The position of Schwenzer, who suggests that the seller must defeat any claim regardless of whether it is spurious or not, does not seem fair or reasonable, because it is burdensome to the seller who may incur additional costs as a result of a trial even if the claim is unfounded. Hence, an amendment of the CISG might be suggested to exclude any ambiguity. It might be proposed to limit a seller's obligation by delivery of goods free only from grounded claims.
In order to achieve a balance of rights, a rule analogous to one of the abovementioned rules of the CCRF  could be incorporated into the Convention. This rule provides for a felicitous practical solution, as it requires the seller to join the buyer in civil litigation (appear in the case on the side of the buyer) in the case of a claim concerning seizure of goods. For the purposes of the CISG, this may be expanded to any third party's claim based on grounds which arose before the transfer of goods. It may be provided that if the seller refuses to participate in the trial and the buyer loses the case, the former should indemnify the latter. However, if in the opinion of the seller the claim is frivolous, they may decide not to join the trial as the seller would not be subject to any negative repercussions.
A further point worthy of note is made by Schwenzer, who argues that although Art. 41 covers only third party claims, there is no doubt that it might also be applied to the rights and claims of the seller. If Schwenzer is right, then this is another significant difference from the rules of the CCRF, because according to the CCRF, third parties are not parties to the contract, so the claims and rights of the seller are not covered by the obligation to deliver goods free of the rights and claims of third parties.
As has already been observed, a separate norm of the CISG is dedicated to the obligation of the seller to deliver goods free from any right or claim of a third party based on industrial or intellectual property. One of the reasons for this is a specific sphere of application and validity of these rights due to the principle of territoriality.  Thus, the CISG applies a number of limits to the obligation of the seller to deliver goods with a clean title, provided by Art. 41. First, the CISG provides a territorial limitation, which concerns the validity of the claims and rights of third persons in the country of the buyer or the territory of the country where the goods will be resold (used). This rule is based on a presumption that the seller cannot be responsible for any claims or rights based on intellectual [page 46] property which theoretically may arise in respect of the goods in any country of the world.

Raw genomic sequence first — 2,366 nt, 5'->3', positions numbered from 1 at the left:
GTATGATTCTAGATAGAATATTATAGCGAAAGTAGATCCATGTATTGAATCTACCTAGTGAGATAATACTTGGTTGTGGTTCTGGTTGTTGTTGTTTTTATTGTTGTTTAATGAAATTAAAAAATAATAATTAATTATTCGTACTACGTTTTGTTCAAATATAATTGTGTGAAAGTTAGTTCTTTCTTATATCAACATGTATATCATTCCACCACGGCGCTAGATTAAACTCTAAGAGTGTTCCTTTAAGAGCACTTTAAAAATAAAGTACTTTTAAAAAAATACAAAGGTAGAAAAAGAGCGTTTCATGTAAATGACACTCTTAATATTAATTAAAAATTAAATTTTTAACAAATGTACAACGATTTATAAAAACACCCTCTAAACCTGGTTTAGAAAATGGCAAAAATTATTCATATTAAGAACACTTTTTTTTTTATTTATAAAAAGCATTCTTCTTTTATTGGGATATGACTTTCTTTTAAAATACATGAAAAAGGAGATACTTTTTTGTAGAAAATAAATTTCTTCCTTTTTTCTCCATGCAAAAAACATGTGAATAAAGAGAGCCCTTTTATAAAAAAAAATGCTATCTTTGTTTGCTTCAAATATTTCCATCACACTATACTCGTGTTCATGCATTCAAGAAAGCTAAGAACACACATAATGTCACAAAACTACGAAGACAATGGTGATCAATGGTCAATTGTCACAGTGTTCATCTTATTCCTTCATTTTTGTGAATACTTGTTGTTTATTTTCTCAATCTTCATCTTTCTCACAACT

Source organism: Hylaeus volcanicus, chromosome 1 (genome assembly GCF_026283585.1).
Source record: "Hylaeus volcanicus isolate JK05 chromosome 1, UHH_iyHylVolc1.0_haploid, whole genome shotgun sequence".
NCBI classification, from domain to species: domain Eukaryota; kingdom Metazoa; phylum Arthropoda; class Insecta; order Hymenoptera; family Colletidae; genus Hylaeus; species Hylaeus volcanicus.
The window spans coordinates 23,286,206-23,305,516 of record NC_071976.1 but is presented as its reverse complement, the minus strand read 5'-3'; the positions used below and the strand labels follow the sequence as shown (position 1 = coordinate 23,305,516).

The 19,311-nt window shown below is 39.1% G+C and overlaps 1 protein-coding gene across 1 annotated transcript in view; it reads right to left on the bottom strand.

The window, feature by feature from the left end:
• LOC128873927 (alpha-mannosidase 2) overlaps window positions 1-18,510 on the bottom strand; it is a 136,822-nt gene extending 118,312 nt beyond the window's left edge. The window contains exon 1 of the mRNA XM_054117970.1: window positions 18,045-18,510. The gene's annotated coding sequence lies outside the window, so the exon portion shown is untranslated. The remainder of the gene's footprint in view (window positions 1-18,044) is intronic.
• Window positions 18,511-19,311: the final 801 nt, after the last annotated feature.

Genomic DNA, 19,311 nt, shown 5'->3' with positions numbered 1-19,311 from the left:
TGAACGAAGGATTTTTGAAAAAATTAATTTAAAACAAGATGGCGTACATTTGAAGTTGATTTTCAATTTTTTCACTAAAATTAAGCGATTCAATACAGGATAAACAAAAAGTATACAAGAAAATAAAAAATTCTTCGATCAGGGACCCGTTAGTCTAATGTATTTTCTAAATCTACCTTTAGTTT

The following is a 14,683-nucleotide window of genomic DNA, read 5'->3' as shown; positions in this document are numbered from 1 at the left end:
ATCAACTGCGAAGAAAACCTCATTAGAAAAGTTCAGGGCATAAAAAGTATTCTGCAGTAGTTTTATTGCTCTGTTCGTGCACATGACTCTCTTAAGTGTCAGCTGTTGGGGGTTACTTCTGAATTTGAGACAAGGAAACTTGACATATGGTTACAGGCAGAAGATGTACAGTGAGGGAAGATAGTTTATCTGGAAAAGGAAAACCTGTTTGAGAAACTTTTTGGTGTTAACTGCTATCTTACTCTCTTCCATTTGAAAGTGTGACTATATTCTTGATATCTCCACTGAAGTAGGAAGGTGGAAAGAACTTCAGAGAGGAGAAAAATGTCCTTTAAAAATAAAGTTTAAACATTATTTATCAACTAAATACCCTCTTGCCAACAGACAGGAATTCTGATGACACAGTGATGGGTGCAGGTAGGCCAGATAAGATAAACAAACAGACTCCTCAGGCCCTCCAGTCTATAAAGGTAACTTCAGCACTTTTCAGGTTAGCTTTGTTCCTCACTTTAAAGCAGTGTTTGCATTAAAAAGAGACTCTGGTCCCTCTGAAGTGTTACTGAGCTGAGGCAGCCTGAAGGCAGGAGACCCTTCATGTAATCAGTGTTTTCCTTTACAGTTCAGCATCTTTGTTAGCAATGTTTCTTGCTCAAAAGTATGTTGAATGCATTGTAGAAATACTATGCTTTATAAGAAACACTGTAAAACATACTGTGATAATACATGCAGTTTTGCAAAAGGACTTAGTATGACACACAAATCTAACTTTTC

Second, in contrast to Art. 41 and the rules of the CCRF, a specific provision of the CISG requires the knowledge of the seller of the claims and rights of a third party to be at the time of the conclusion of the contract. It is supposed that any rights and claims in rem should be known to the seller, because they are governed by the domestic law of their country, whereas the seller may be unaware of the procedures concerning intellectual property which might be governed by the legislation of the country where the goods will be used. In support of this argument, Bianca refers to the reasonable 'contemplation of the seller' about the legal systems upon which these rights and claims can be based. It is common practice that the question regarding the country in which the goods subsequently will be resold is often decided by the buyer after the conclusion of the contract. Hence, the buyer bears the risk concerning third parties' claims and rights which may arise after the conclusion of the contract.
It might be seen from the above that in contrast to the CCRF, the CISG requires knowledge of the seller about the claims of third parties at the time a contract is concluded, whereas the CCRF  requires the knowledge of the seller at the moment of delivery. Accordingly, the seller is better protected under the CISG than under the CCRF, because it will be liable under the CCRF if it knew about any claims which arose between the conclusion of the contract and delivery. Under the CISG the seller's liability will be excluded in the above circumstances.
Third, the mere knowledge of the buyer about such rights and claims  is sufficient to exclude the liability of the seller. Enderlein claims that, generally, it is an obligation of the seller to deliver the goods and undertake any necessary research regarding the existing rights and claims of third parties. However, the author admits that the parties can agree that it is the buyer's responsibility to conduct [page 47] research of this kind. It is also worth noting that some scholars claim this norm is not very defensible because it would be difficult to distinguish between knowledge of the buyer and implied consent. As a result, it has been suggested that the wording in Art. 41 which requires the buyer's consent should be amended, so that the norm  requires the buyer's knowledge or awareness of claims and rights of third parties. Such an amendment does not seem very reasonable as it may weaken the position of the buyer, and furthermore, it would still contain ambiguity as the question may arise as to what constitutes an implied awareness.